The reason why I got involved in this History in the first place was because of the atomic bomb and because of the role it has played in our lives. And that was what brought to my attention by Peter Kuznick, who was teaching a course in my films at American University, but was also a founder of the department of nuclear studies at that university. In talking about the atomic bomb, Peter had told me the story of this Henry Wallace. Well, I never really knew much about him, except for the '48 election, but briefly. I knew that that Norman Mailer had supported him and that a lot of the intellectuals and progressives had. But I didn't know much.
But it was his link to the atomic bomb -- because Wallace was the [FDR] cabinet member who knew most of the scientific theory and was most in touch with the scientists. Peter had written a book about the 1930s and science, so he knew a lot about that subject; I guess he came upon Wallace that way. Wallace was also a geneticist, and actually built a Hi-Bred Corn Company that was one of the most successful capitalist ventures ever, and was sold by his heirs to du Pont for $8 billion in the 1990s. So, it's an interesting, weird story.
Wallace was a compassionate visionary. And Roosevelt knew that -- Eleanor Roosevelt loved him, and that side of the party loved him. But he pissed off some people by his honest assessment of England, Great Britain and the British empire. But all evidence leads us to believe that Roosevelt had the same fears of being taken by the British empire once again. We quote that in the film: "We're not fighting World War II as we did World War I for Britain to reabsorb its colonies and to continue exploiting people." That was not Roosevelt's vision. Roosevelt was going to work out a vision of the world peace under the guidance, the tutelage of the U.N.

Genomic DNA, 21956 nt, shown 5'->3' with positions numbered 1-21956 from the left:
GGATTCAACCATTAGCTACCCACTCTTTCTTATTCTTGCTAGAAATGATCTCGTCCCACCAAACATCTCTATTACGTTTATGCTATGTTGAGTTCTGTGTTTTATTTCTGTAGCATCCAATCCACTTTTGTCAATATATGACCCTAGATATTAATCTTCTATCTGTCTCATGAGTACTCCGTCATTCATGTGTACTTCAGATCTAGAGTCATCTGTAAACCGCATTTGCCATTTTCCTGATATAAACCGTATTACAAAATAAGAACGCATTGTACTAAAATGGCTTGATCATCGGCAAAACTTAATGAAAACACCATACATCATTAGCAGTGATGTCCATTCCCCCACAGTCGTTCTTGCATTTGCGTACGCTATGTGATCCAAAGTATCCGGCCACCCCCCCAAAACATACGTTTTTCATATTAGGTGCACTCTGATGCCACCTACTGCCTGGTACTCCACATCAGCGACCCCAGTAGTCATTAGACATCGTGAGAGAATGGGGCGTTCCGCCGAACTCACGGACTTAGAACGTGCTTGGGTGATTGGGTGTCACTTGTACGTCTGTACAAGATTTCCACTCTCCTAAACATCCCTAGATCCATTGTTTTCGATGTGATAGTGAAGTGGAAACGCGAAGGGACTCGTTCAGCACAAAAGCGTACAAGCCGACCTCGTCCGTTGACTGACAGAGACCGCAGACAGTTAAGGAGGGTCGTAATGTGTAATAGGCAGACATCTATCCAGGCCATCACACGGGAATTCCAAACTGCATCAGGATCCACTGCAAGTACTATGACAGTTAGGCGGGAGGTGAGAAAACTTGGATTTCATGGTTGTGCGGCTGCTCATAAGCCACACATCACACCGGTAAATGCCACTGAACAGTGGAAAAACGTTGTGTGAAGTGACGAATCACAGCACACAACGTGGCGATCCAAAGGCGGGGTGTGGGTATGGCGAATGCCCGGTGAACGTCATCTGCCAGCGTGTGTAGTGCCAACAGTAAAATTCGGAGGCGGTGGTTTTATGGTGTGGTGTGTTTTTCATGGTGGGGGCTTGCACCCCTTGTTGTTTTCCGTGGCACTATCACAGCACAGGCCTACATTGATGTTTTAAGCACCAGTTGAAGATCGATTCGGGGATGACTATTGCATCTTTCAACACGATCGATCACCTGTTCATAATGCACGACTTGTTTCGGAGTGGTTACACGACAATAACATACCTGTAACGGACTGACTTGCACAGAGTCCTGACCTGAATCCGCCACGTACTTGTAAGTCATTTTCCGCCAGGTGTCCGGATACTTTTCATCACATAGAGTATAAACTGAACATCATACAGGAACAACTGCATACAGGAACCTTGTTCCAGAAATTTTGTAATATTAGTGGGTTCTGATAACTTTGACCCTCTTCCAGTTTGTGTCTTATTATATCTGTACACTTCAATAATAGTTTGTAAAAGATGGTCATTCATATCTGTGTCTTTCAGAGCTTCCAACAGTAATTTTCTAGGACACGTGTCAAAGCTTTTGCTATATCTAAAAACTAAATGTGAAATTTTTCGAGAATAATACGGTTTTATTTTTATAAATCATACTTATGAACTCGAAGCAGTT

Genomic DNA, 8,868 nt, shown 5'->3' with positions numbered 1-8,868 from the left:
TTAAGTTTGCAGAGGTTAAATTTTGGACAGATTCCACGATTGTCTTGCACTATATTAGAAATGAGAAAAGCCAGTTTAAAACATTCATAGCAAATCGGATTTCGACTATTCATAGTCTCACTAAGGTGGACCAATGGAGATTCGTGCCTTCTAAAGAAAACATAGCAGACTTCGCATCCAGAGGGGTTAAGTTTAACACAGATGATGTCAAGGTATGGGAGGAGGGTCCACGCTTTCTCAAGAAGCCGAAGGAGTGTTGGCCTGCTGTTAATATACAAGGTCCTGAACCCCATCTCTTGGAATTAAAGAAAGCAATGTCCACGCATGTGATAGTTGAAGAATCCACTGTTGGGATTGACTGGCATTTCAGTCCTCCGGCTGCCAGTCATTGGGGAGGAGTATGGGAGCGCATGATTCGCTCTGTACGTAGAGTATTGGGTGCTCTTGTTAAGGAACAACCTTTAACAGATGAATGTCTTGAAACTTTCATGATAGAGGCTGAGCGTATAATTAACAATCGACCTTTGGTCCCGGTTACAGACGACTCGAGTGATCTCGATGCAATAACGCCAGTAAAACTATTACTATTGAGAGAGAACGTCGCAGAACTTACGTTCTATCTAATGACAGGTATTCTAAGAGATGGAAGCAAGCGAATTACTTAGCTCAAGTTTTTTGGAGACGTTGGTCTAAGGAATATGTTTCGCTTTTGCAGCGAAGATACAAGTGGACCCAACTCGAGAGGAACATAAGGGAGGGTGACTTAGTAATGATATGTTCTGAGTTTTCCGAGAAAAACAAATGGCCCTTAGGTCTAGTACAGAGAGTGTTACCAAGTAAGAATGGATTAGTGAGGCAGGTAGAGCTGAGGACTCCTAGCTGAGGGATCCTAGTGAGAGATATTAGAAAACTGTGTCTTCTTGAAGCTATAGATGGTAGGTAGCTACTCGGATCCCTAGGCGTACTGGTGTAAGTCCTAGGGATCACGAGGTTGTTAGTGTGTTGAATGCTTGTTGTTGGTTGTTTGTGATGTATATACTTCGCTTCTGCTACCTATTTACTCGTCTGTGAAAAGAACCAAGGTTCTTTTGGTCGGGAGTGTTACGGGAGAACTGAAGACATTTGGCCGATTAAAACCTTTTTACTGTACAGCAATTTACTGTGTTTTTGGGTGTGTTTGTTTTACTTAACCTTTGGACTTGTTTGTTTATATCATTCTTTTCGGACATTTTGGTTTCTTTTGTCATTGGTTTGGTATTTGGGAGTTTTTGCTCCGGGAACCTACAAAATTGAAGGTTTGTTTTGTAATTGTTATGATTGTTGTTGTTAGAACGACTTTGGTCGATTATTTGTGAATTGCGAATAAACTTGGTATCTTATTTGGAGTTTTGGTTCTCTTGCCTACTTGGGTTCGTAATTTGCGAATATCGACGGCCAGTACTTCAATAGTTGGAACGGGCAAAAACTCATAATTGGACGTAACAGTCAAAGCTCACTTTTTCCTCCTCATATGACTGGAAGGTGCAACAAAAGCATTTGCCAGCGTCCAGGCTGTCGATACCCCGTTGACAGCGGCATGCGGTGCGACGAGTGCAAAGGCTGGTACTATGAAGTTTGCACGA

So we believe that Wallace, if he had not been bumped, given Roosevelt's health, would definitely have been president, instead of Harry Truman, who was a small man, small mind, equivalent to George W. Bush at the time, with very little experience, and very much given to be mentally aggressive against the Soviets and to cotton to the British empire. So instead of it being an equal, tripartite alliance, Truman, unlike Wallace, took us in the direction of being very anti-Soviet, very pro-Churchill. Churchill had always been very anti-Soviet. And this continued and he got away with it. So there was a collapse of power, there was a vacuum at the head of the American presidency at a very key moment.
The Wallace story is threaded through the first four chapters. Much to Wallace's credit, he continued to play a role after he lost the nomination. He did serve Truman as commerce secretary, until '46, when he was fired by Truman for giving a speech at Madison Square Garden the week before I was born in New York City about a few blocks away. [Laughs.] He was the main voice left for peace; the peace party, so to speak. He was the only Roosevelt visionary left. Truman went towards the direction of all the people that Roosevelt had ignored.